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Thinking and Acting in Military Pedagogy


Edited By Hubert Annen, Can Nakkas and Juha Mäkinen

Military pedagogical research and teaching has made headways. There is still no internationally accepted unified field theory, but the diversity and heterogeneity of military pedagogy reflects the complexity of modern military tasks and enables the scientific debate on military ethics and morale, military education and interculturality. While political and educational developments have caught up with some of the topics addressed, changes in the military and the political and educational landscape will always necessitate this branch of academia to continuously adapt to the needs of the armed forces and their servicemen and -women. Insofar, the diverse contributions in this volume offer valuable insights into current military pedagogical thinking and acting.


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1. What Can Military Pedagogy Achieve?– The Aims of Applied Military Pedagogy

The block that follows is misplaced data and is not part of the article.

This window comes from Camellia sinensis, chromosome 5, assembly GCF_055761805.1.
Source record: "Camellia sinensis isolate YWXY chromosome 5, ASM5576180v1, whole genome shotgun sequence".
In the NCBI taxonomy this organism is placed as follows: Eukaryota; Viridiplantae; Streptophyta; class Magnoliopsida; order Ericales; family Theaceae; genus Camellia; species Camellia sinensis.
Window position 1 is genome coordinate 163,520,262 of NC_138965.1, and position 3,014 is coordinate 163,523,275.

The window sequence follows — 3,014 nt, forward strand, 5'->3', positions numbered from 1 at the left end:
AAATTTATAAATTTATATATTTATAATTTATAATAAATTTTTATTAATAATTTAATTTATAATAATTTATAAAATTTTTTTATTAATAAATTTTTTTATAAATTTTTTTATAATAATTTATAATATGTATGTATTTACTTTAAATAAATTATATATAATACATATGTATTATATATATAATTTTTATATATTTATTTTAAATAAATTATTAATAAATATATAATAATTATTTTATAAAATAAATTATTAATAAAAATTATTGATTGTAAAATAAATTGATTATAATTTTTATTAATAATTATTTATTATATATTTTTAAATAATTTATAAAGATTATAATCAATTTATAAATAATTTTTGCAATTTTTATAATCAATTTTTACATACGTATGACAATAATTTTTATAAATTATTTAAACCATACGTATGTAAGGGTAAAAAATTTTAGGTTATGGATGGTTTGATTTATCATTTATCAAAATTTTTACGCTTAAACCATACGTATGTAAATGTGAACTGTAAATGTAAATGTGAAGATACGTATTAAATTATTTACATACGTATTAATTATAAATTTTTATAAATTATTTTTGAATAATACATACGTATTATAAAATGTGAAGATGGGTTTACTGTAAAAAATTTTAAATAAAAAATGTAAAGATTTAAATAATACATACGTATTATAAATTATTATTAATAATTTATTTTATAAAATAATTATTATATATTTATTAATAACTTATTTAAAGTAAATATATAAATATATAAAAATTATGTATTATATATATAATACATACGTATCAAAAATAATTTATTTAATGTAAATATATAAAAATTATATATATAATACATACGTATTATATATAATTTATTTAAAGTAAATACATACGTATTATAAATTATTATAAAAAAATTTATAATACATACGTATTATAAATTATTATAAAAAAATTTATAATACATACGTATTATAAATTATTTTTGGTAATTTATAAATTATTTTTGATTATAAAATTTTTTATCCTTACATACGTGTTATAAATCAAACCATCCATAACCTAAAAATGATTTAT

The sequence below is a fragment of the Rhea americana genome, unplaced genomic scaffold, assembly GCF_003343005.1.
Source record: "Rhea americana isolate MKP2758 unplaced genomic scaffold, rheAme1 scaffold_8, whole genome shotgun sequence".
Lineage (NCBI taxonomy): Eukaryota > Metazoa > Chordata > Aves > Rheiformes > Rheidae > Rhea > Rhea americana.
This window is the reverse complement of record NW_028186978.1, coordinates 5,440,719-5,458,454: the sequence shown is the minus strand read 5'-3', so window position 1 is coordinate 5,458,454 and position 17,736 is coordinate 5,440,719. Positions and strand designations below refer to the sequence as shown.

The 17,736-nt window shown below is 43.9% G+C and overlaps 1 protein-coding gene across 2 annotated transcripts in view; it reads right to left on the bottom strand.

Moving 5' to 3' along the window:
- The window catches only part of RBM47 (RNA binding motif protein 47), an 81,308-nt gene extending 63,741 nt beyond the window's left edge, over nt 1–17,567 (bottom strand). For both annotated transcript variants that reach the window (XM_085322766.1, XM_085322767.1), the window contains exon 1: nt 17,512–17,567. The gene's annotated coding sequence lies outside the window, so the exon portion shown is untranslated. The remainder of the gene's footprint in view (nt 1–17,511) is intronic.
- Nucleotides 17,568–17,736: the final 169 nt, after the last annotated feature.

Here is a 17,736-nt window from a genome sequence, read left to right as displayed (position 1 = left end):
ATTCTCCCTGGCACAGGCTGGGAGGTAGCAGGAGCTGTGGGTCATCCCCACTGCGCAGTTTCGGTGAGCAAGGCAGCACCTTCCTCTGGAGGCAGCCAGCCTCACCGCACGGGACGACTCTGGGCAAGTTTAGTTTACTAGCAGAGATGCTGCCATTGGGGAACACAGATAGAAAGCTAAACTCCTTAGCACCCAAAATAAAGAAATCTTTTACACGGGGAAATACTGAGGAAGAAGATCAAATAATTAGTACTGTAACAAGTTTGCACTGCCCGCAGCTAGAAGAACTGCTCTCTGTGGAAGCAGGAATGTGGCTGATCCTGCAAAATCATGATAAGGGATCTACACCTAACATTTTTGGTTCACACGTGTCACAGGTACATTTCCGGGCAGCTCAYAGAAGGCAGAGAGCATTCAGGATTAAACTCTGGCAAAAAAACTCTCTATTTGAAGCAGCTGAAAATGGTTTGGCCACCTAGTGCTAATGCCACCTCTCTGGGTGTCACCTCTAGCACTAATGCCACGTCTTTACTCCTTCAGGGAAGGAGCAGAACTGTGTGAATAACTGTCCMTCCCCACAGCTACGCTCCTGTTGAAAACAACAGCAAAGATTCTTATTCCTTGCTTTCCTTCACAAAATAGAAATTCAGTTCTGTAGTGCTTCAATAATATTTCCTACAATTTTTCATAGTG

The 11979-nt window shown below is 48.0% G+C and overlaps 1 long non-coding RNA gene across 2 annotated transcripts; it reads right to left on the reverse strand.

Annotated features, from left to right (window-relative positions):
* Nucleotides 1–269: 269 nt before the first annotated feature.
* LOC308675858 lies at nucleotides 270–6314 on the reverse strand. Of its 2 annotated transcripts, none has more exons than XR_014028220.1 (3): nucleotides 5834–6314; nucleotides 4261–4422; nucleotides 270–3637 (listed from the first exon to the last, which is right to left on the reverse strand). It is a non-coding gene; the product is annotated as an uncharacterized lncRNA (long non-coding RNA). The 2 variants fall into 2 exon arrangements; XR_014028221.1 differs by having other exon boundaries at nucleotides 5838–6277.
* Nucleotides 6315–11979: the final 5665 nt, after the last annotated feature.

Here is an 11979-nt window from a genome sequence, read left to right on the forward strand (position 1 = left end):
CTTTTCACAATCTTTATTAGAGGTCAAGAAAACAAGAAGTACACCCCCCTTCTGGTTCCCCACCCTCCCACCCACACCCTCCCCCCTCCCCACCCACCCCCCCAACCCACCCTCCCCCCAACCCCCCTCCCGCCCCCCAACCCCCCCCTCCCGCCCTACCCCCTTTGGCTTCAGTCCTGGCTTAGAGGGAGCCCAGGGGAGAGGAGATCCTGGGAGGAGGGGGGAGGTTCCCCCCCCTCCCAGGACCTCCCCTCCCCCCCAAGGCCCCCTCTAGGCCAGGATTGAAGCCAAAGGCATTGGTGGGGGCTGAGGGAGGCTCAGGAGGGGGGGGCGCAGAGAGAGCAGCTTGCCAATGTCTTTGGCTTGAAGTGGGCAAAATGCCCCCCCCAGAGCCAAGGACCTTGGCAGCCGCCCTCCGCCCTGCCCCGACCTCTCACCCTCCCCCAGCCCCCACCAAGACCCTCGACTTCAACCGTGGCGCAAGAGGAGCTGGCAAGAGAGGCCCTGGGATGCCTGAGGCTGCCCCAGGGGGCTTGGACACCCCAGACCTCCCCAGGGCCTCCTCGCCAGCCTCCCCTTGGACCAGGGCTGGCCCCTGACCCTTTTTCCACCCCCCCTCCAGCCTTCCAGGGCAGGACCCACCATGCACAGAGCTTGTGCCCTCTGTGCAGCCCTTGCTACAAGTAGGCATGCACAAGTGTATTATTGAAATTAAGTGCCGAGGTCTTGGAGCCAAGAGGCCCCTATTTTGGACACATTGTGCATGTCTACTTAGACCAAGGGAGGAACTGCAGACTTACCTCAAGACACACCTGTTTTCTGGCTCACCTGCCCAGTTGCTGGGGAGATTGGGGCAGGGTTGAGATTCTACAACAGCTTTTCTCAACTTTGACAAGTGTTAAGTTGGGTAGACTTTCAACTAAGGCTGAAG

1. What Can Military Pedagogy Achieve? – The Aims of Applied Military Pedagogy 13 Wolfgang Royl Honor – The Personalizing Element in Military Training and Education In the following, the idea is rejected that the meaning of honor should be imparted sociologically by dealing with it through the concept of social prestige. Rather, thoughts will be presented and assessed devoted to a differentiation of honor concepts. Differentiating between the honor bestowed by others and one’s own concept of honor takes into consideration the way and mode of how ‘honor’ may be experienced as an outward and an inward phenomenon of consciousness, and how it should indeed be experienced by our soldiers. In this process, the value of being a soldier is determined by the fact soldiers make a pledge to bravely serve their nation and even to sacrifice their lives in the line of duty (i.e., unlimited liability). This is what constitutes the essential difference between soldiers and the members of any other profession or trade. If this were to be taken into ac- count, the excellence of military existence would need to be shown by ascribing to it a value, which would allow an individual concept of soldierly honor to be developed from it that should correspond with the public ascription of soldierly honor. The double borderline phenomenon of perception psychology is discussed so as to illustrate this correspondence relationship. After all, the experience of honor being bestowed ‘externally’ and the experience of honor as derived from one’s own self-estimation are...

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